|Introduction ■ Director's Discourse ■ The Role of Geoscience in Society ■ World Geoscience Conference ■ International Co-operation and Agreements ■ Griffith Geoscience Research Awards ■ 2008 - International Year of Planet Earth ■ GeoUrban Dublin Project ■ New Burren Map ■ IYPE/Du Noyer Competition ■ Launch of INFOMAR Website and Product Range ■ Mapping Potential Landslide Hazards ■ Groundwater Vulnerability Mapping ■ An Intern's Life
New Burren Map
The new map, “Landscape and Rocks of the Burren”, is the first in a new GSI series of geotourism maps planned for areas of outstanding landscape and geological heritage. This map series will build on the recently completed 1:100,000 scale Bedrock Map Series. The Geological Survey of Ireland (GSI), as part of its remit, has an educational function which seeks to reach beyond its professional clients to the wider public in order to convey the key message that geology underpins the physical basis of our society – where it lives, works and plays. GSI also reaches out to schools, many of which hold geography field excursions to the Burren. The new map celebrates this special landscape and the rocks which are its foundation.
The Burren is a very special place, noted for its rocky limestone landscape, special flora, lack of surface water and caves. The name “Burren” means a “stony place” and the absence of soil over much of the area is notable. At least 60% of the Burren is bare rock or rough pasture. Archaeological features are also abundant demonstrating a long history of human habitation despite the unpromising thin soils and lack of surface water. The Burren is a fragile and dynamic landscape. Most of the glacial deposits were removed during the Ice Age exposing the underlying limestones to karstic solution processes. Later on man cut down the trees which had protected the remaining thin soils from erosion, further accelerating solution of the limestones. It has been estimated that at the current solution rate some 53m of limestone will be removed in the next million years. Changing agricultural practices have also affected the landscape, with the spread of hazel and blackthorn scrub occurring because of a decrease in cattle-grazing in recent years. The unique flora also depend on grazing for their preservation as well as the limestone, both for nutrients and shelter from the Atlantic winds, in joints or fissures called grikes, that jut into the limestone pavement.
So what does the map show and tell us? It shows the distribution of the limestones and succeeding sandstones and shales which were deposited in an ancient sea. These rocks are almost flat-lying and so the various rock formations almost follow the contours of the topography to form a layer cake sequence with the youngest rocks at the top on Slieve Elva. The rocks record geological history going back some 340 million years to the Carboniferous Period – a time when Ireland, as a result of plate tectonic processes, was situated in the tropics and lay under a shallow tropical sea where marine animals and shellfish lived, died and broke up to form the constituent grains of the limestones of the Burren. These limestones record the rise and fall of sealevel, the deposition of volcanic ash which accumulated and weathered to form soils when the area was above sea-level and was then buried under further limestones deposited when sea-level rose again and drowned the area. We now know that these sea-level changes were due to global warming melting glaciers in the southern hemisphere. So the Burren can inform us of the consequences of climate change, albeit that the causes were due to natural cyclical changes rather than accelerated by human intervention as now. The information on the back of the map also explains how the rocks were formed and describes the karstic landforms resulting from the solution of limestones due to weakly acidic rain. For the tourist and student there are descriptions of geological features to visit and interpretive centres and other interesting places to visit, where some of the wider botanical and archaeological heritage of the Burren can be seen.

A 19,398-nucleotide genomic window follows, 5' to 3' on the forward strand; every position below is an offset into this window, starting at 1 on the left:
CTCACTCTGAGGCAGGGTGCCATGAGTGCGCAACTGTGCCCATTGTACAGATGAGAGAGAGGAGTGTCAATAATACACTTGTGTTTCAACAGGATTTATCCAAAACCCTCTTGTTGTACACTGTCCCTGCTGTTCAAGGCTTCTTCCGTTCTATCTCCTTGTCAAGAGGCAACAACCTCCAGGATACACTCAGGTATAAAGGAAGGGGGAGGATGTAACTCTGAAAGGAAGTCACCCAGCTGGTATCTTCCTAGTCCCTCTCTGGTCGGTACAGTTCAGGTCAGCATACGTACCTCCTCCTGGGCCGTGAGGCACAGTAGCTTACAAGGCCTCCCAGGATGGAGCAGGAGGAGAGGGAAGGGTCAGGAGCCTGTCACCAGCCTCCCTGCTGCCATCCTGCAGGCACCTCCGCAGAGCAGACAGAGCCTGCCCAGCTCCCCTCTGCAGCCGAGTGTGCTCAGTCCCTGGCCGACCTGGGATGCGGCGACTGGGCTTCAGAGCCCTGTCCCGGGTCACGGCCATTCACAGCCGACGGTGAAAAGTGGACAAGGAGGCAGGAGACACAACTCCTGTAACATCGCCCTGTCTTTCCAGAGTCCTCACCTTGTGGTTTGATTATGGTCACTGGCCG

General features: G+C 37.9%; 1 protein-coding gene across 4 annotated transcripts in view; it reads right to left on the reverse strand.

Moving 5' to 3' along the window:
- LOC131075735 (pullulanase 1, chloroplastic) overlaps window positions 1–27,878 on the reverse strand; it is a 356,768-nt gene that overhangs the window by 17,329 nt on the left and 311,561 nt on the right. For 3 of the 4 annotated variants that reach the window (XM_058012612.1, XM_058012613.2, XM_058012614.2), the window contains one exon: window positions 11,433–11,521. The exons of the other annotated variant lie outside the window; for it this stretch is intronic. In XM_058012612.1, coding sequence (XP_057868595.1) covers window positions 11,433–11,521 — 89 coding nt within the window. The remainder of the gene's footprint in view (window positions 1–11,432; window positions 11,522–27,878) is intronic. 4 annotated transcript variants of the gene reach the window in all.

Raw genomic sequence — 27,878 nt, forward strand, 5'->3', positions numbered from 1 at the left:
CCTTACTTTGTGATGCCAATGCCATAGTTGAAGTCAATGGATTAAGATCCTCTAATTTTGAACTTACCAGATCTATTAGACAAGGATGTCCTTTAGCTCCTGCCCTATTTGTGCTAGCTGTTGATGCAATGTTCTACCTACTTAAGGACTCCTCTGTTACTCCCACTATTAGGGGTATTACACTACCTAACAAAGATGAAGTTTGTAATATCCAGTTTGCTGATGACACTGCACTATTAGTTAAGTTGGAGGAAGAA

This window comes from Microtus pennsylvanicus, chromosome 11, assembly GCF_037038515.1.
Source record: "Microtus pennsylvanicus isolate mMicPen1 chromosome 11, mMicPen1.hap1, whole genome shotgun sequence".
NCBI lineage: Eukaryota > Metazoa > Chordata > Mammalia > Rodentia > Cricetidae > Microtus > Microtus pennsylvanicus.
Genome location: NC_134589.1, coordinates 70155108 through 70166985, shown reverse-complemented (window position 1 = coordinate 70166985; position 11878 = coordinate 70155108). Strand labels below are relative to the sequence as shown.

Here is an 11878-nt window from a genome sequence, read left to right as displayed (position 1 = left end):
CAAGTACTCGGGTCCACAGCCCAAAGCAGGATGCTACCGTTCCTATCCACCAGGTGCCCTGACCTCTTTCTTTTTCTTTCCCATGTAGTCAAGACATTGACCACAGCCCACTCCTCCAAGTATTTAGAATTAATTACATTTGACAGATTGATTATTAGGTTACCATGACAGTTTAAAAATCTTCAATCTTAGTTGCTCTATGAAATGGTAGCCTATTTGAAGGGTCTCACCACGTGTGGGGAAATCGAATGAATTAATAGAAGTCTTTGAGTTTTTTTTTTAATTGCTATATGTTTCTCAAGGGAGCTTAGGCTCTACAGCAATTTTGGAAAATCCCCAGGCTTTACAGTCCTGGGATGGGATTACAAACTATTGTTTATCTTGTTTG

The detailed bedrock mapping of the Burren, on which this map is based, was almost entirely undertaken by one Geological Survey geologist, the late Conor MacDermot who died prematurely in 2001. His knowledge of the geology, botany and archaeology of the Burren was extensive and it is hoped that his appreciation of the landscape will be conveyed to others through this map.
NEW Online Shop for GSI Publications!
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